With the evolution of the digital business landscape, mobile devices continue to redefine how people search for information, communicate, and handle tasks in everyday life. So, it comes as no surprise that the need to meet growing expectations has left many businesses thinking about introducing new mobile offerings that let customers conveniently engage and do business with them.
According to App Annie, an analytical firm that tracks metrics for apps, Google Play hosts 3.5 million apps, while Apple's App Store serves up over 2.2 million. With so many of today's consumers turning to their smartphones and tablets for everything from shopping and instant messaging to banking and ride hailing, many marketers recognize that it’s critical to deliver a attractive mobile customer experience. And it seems like almost every business has at least one mobile application under their belt.
Unfortunately, many companies and brands still struggle with their efforts to provide user-friendly functionality to consumers on the go. Even so, the motivation for businesses—even small, local-only outfits—to develop their own mobile app is growing.
TechCrunch estimates that U.S. consumers spend some five hours a day on mobile devices, and 92% of that time is dedicated to using apps. But there is another side to the coin. Stats from mobile engagement platform Localytics reveals that 23% of apps are used only once, 90 days after install an app, 80% of consumers never launch them again.
So, how do you know if developing a mobile app is right for your business? Here are six things to consider before making the leap:
The Competition. When evaluating whether or not you build an app, it only makes sense to conduct some market research to so if your competitors have apps. If they do, take a look at the stats in relevant app stores to get an idea of the number of downloads that have been made and how well received the app was among users. Scan customer reviews for insight into the reputation your competitor's app has. If it has a good one, you could be left in the dust if you don't come up with something similar or better.
Problem Solving. Some of the best mobile apps are those that provide solutions to problems. If your app doesn't improve the functionality or convenience of your website, chances are it will have a hard time winning over your consumers. So, it pays to think in terms of how your mobile app could reduce the pain points your customers face. Anyone who has had to call a taxicab and hope they show up in a timely manner was probably awe-struck by how fast an Uber driver turned up. Shoot to impress in a similar sort of way when thinking about potential features for your own app.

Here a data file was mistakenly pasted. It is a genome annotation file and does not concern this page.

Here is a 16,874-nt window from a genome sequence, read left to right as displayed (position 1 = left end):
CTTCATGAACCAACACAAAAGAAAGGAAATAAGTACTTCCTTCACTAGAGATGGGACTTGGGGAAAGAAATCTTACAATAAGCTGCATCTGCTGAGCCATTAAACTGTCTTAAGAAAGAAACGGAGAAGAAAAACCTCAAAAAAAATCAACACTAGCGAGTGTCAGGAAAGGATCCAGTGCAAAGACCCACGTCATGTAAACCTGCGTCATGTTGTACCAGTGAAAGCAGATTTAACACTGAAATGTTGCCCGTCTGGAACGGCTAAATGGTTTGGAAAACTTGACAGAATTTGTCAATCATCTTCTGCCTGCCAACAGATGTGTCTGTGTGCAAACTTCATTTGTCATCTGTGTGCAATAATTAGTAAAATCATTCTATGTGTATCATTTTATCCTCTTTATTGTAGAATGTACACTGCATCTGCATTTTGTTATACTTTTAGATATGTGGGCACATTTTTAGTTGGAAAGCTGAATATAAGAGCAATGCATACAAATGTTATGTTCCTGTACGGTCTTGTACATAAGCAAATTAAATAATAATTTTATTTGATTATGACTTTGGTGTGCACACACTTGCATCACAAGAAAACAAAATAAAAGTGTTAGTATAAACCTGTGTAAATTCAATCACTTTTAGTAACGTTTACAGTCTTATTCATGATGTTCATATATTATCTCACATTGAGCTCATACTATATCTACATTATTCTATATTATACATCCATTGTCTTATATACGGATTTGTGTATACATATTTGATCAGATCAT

Conversions. One major reason why desktop eCommerce sales conversion rates still dominates mobile is how difficult it is for users to input simple information like billing and shipping addresses on a mobile device. If you're in a business such as eCommerce that depends on repeat customers, eliminating these types of headaches for customers could boost sales.
Customer Loyalty. If you happen to have a loyalty program for customers, an app means being able to get rid of plastic cards forever. It would also make it simple to provide rewards like special discounts, promo code offers, and other incentives.
Your Website. Perhaps the most important thing to consider before settling on developing a mobile app, is determining how well your business' site performs on mobile devices. If you don't have a responsive, mobile-optimized website that provides a good user experience, it would be a good idea to consider upgrading to mobile-friendly site before setting your sights on a mobile app.
An app that endears you to your customers can be very good for your bottom line. So, determining how a mobile app could add value of your business is crucial. It's not as simple as build it and they will come. But by focusing on delivering tangible benefits and perks to your customers, the financial investment and many hours of planning could pay off significantly in the long run.